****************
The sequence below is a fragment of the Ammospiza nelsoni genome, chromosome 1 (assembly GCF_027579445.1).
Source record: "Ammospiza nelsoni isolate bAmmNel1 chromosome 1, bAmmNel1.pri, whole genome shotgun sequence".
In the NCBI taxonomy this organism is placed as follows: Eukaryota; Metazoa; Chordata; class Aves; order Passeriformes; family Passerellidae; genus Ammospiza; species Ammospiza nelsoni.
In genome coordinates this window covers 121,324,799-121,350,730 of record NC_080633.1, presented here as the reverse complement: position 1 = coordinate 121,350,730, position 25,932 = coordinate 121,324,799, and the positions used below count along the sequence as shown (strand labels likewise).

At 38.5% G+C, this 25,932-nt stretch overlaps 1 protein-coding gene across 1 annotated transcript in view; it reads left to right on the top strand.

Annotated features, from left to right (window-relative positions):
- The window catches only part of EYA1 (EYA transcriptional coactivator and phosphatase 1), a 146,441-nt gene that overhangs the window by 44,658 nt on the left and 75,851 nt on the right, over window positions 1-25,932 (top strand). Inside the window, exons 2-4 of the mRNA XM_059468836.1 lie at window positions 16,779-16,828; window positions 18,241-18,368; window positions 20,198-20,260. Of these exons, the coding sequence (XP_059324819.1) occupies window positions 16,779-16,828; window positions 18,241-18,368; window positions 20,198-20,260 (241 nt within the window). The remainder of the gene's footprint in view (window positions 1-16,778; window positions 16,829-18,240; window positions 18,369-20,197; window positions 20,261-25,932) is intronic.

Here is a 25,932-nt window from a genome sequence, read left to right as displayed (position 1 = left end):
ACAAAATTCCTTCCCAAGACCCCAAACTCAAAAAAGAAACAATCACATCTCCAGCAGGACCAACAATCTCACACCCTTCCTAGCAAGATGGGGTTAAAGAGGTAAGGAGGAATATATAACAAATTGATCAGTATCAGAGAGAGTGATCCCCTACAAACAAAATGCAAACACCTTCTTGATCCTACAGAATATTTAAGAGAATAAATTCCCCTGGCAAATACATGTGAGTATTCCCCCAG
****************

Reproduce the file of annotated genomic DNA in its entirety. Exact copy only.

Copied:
The sequence below is a fragment of the Ammospiza nelsoni genome, chromosome 1 (assembly GCF_027579445.1).
Source record: "Ammospiza nelsoni isolate bAmmNel1 chromosome 1, bAmmNel1.pri, whole genome shotgun sequence".
In the NCBI taxonomy this organism is placed as follows: Eukaryota; Metazoa; Chordata; class Aves; order Passeriformes; family Passerellidae; genus Ammospiza; species Ammospiza nelsoni.
In genome coordinates this window covers 121,324,799-121,350,730 of record NC_080633.1, presented here as the reverse complement: position 1 = coordinate 121,350,730, position 25,932 = coordinate 121,324,799, and the positions used below count along the sequence as shown (strand labels likewise).

At 38.5% G+C, this 25,932-nt stretch overlaps 1 protein-coding gene across 1 annotated transcript in view; it reads left to right on the top strand.

Annotated features, from left to right (window-relative positions):
- The window catches only part of EYA1 (EYA transcriptional coactivator and phosphatase 1), a 146,441-nt gene that overhangs the window by 44,658 nt on the left and 75,851 nt on the right, over window positions 1-25,932 (top strand). Inside the window, exons 2-4 of the mRNA XM_059468836.1 lie at window positions 16,779-16,828; window positions 18,241-18,368; window positions 20,198-20,260. Of these exons, the coding sequence (XP_059324819.1) occupies window positions 16,779-16,828; window positions 18,241-18,368; window positions 20,198-20,260 (241 nt within the window). The remainder of the gene's footprint in view (window positions 1-16,778; window positions 16,829-18,240; window positions 18,369-20,197; window positions 20,261-25,932) is intronic.

Here is a 25,932-nt window from a genome sequence, read left to right as displayed (position 1 = left end):
ACAAAATTCCTTCCCAAGACCCCAAACTCAAAAAAGAAACAATCACATCTCCAGCAGGACCAACAATCTCACACCCTTCCTAGCAAGATGGGGTTAAAGAGGTAAGGAGGAATATATAACAAATTGATCAGTATCAGAGAGAGTGATCCCCTACAAACAAAATGCAAACACCTTCTTGATCCTACAGAATATTTAAGAGAATAAATTCCCCTGGCAAATACATGTGAGTATTCCCCCAG